Toward the compact green cities of our future
(This piece first appeared in The Eastern Cape Herald on 4 May 2012)
If big private capital, has its way Nelson Mandela Bay will, in the coming months see massive new sprawling developments beyond Motherwell to the east and beyond Sherwood to the west. The multi-billion rand Baywest shopping centre along the N2 toward Humansdorp, this month obtained environmental approvals from the MEC, while the process is now well underway to obtain approval for a new R6 Billion mixed residential development beyond Motherwell, along the road to Addo.
The question, I suppose is: Have we, as a community, stopped to think what it is that we are allowing to happen here? Are we happy that our city continues its low density sprawl endlessly, like a tumour, consuming the landscape? Government support for these two proposed developments seem strange and confusing, especially since it has become generally understood that the economy can no longer afford to keep building environmentally destructive sprawling cities the way we have been building since the World War 2. Government policy documents since “breaking new ground” to the first drafts of the National Planning Commission documents are clear that South African cities need to be accessible, compact and break away their divisive spatial and physical past.
In spite good policy documents, South African cities have continued to become massive sprawling, polluting, fossil fuel dependent, crime ridden poverty traps. These cities, in which 50% of our population now live, are monuments to inefficiency and environmental arrogance. To this day, our cities remain memorials to apartheid’s most visible and viscous social engineering projects. But they are also reminders of another massive mistake of recent history! The mistake, with which we must now rapidly come to terms, is that South African cites have been designed under the false assumption and the lie that cheap fossil fuels would be available in perpetuity. This is now proving to be a colossal and expensive mistake.
The International Energy Agency have told us that global oil production has continued to increase year on year, since oil was first extracted from the ground in 1859, but that production has now peaked. In fact the consensus is that oil production peaked sometime in 2006 already. In other words, each and every year since 1859 the world was able to meet the increased demand for fossil fuels by simply finding new oil fields or drilling deeper in old ones. But now, supply is rapidly declining, while demand continues to grow unchecked, most notably to meet the needs of the growing Chinese and Indian economies.
While the implications of peak oil are now broadly understood, what I would prefer to focus on is what this means for how we approach the design of our cities looking forward. Firstly, I would suggest, let us concede that we have got it all horribly wrong up until now. South African cities are of a very low density and have sprawled very widely. The brutal truth is that the general public are going to have to pay a very heavy price for this design error. It is soon going to become unbearably expensive to move around in private motor vehicles. It is going to become unbearably expensive to distribute food and goods within our sprawling cities It is going to become unbearably expensive for police to patrol and for municipalities to collect refuse. Even if our cities suspend their sprawling today, it is still going to be very tough!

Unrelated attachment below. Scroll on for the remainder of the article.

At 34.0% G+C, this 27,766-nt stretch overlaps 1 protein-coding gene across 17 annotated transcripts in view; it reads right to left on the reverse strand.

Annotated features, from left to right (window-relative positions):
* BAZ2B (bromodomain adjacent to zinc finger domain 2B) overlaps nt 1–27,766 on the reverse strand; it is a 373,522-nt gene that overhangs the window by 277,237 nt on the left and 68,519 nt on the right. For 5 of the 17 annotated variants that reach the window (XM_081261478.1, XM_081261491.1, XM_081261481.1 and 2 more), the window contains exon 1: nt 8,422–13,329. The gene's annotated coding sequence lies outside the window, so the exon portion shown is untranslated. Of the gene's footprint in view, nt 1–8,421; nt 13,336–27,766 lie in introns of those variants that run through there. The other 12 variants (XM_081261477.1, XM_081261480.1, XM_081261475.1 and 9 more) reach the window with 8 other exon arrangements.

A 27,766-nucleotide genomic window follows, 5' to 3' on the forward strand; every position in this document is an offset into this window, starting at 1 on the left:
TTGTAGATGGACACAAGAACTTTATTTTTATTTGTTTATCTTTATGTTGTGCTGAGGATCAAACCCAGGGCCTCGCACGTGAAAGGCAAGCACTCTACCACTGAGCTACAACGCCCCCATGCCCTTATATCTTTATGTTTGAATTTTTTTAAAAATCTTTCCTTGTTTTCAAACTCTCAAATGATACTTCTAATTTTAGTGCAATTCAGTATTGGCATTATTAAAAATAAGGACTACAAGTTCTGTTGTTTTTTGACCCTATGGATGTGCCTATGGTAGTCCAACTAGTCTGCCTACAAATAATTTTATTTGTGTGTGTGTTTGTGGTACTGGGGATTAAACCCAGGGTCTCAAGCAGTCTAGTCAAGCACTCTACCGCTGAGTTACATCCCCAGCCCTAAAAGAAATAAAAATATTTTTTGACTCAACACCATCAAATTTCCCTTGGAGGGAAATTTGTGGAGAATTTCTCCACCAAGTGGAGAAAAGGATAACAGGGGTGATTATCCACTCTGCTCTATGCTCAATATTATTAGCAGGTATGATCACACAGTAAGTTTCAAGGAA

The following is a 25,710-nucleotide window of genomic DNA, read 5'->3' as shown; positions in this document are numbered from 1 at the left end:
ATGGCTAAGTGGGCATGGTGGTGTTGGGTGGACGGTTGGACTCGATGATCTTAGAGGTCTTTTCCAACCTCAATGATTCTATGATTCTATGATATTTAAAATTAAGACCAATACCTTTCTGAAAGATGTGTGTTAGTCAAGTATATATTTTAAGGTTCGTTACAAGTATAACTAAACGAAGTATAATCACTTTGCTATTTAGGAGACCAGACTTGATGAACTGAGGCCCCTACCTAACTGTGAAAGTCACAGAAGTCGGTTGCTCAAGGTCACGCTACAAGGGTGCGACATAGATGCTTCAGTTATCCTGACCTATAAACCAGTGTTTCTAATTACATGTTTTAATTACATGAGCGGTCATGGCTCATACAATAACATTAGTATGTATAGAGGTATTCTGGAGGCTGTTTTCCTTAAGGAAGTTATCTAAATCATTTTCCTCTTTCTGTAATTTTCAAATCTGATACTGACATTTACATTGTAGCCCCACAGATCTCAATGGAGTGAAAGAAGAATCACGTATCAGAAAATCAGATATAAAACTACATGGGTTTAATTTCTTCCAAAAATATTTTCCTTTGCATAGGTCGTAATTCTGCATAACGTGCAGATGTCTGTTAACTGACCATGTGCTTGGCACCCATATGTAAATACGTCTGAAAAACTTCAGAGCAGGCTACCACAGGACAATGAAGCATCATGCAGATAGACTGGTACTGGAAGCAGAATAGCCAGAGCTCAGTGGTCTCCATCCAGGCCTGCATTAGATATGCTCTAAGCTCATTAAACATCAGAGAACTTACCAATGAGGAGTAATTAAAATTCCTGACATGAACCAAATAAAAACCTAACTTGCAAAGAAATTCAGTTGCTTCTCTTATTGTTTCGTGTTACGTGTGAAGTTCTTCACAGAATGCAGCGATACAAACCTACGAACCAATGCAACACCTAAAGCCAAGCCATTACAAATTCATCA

Secondly I would suggest that we do not expend any energy in trying to apportion blame for these design errors. We must understand and forgive our Town Planner friends motivated by a fee structure that for years encouraged hectare upon hectare of free standing sites in mundane suburbia and featureless townships. We should understand and forgive our Civil Engineer friends motivated by a fee structure that for years encouraged kilometre upon kilometre of suburban roads, sewers and storm water systems. To vilify these professions and the government departments that briefed them would be futile. Rather let us turn these skilled and committed thinking people to the task of imagining the new compact green cities of the future. Cities where people can walk to work or use public transport. Cities that produce their own food, cities that create vibrant live hoods and cultural diversity.
But thirdly, and most importantly we need to put an immediate stop to the popular myth that profit motivated big developers “know best” about what is good for us and our city’s future. The fact that a big JSE listed developer has acquired cheap land of the periphery of our city and can fill it with government subsidised housing or thousands of square meters of retail clothing stores we don’t need, does not mean that it is good for our city. It does not mean it is good for our economy. It does not mean that is good for our people. In fact, all it means is that our city becomes more sprawled, more distorted and more likely to trap ordinary citizens in an unbearably expensive future where no one wins. We cannot afford to allow this myth to continue any longer.
What I do know for sure is that our generation is equipped and capacitated to change all this, but what I am not so sure of is whether we have the courage to confront or the commitment to stay at it.
We will see.
Tim Hewitt-Coleman 20 April 2012